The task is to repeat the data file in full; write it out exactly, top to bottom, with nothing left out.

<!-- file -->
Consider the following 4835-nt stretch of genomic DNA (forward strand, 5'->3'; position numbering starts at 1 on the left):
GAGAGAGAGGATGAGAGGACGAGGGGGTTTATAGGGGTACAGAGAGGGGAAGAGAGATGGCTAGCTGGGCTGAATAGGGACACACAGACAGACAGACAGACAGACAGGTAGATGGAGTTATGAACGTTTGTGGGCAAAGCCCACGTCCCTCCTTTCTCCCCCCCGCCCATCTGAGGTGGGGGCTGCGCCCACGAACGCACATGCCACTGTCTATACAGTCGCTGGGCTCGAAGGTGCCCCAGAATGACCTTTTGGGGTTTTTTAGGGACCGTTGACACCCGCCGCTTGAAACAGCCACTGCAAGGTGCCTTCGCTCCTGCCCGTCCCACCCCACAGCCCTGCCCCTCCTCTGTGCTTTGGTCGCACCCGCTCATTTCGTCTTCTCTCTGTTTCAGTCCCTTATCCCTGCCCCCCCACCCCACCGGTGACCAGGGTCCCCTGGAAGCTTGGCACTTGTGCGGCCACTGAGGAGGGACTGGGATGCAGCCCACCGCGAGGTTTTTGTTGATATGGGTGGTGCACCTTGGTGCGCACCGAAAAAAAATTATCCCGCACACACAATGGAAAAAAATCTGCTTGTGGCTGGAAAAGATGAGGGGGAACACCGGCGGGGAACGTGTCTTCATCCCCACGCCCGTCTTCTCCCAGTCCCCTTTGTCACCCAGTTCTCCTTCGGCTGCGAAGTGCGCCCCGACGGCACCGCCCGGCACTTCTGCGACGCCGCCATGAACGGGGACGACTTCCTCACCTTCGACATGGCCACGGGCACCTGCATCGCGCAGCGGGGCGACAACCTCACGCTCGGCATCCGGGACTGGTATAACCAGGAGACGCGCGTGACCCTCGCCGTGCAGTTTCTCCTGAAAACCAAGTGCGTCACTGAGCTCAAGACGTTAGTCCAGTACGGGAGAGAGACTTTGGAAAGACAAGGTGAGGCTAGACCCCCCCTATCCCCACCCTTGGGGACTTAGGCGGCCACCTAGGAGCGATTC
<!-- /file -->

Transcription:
Consider the following 4835-nt stretch of genomic DNA (forward strand, 5'->3'; position numbering starts at 1 on the left):
GAGAGAGAGGATGAGAGGACGAGGGGGTTTATAGGGGTACAGAGAGGGGAAGAGAGATGGCTAGCTGGGCTGAATAGGGACACACAGACAGACAGACAGACAGACAGGTAGATGGAGTTATGAACGTTTGTGGGCAAAGCCCACGTCCCTCCTTTCTCCCCCCCGCCCATCTGAGGTGGGGGCTGCGCCCACGAACGCACATGCCACTGTCTATACAGTCGCTGGGCTCGAAGGTGCCCCAGAATGACCTTTTGGGGTTTTTTAGGGACCGTTGACACCCGCCGCTTGAAACAGCCACTGCAAGGTGCCTTCGCTCCTGCCCGTCCCACCCCACAGCCCTGCCCCTCCTCTGTGCTTTGGTCGCACCCGCTCATTTCGTCTTCTCTCTGTTTCAGTCCCTTATCCCTGCCCCCCCACCCCACCGGTGACCAGGGTCCCCTGGAAGCTTGGCACTTGTGCGGCCACTGAGGAGGGACTGGGATGCAGCCCACCGCGAGGTTTTTGTTGATATGGGTGGTGCACCTTGGTGCGCACCGAAAAAAAATTATCCCGCACACACAATGGAAAAAAATCTGCTTGTGGCTGGAAAAGATGAGGGGGAACACCGGCGGGGAACGTGTCTTCATCCCCACGCCCGTCTTCTCCCAGTCCCCTTTGTCACCCAGTTCTCCTTCGGCTGCGAAGTGCGCCCCGACGGCACCGCCCGGCACTTCTGCGACGCCGCCATGAACGGGGACGACTTCCTCACCTTCGACATGGCCACGGGCACCTGCATCGCGCAGCGGGGCGACAACCTCACGCTCGGCATCCGGGACTGGTATAACCAGGAGACGCGCGTGACCCTCGCCGTGCAGTTTCTCCTGAAAACCAAGTGCGTCACTGAGCTCAAGACGTTAGTCCAGTACGGGAGAGAGACTTTGGAAAGACAAGGTGAGGCTAGACCCCCCCTATCCCCACCCTTGGGGACTTAGGCGGCCACCTAGGAGCGATTC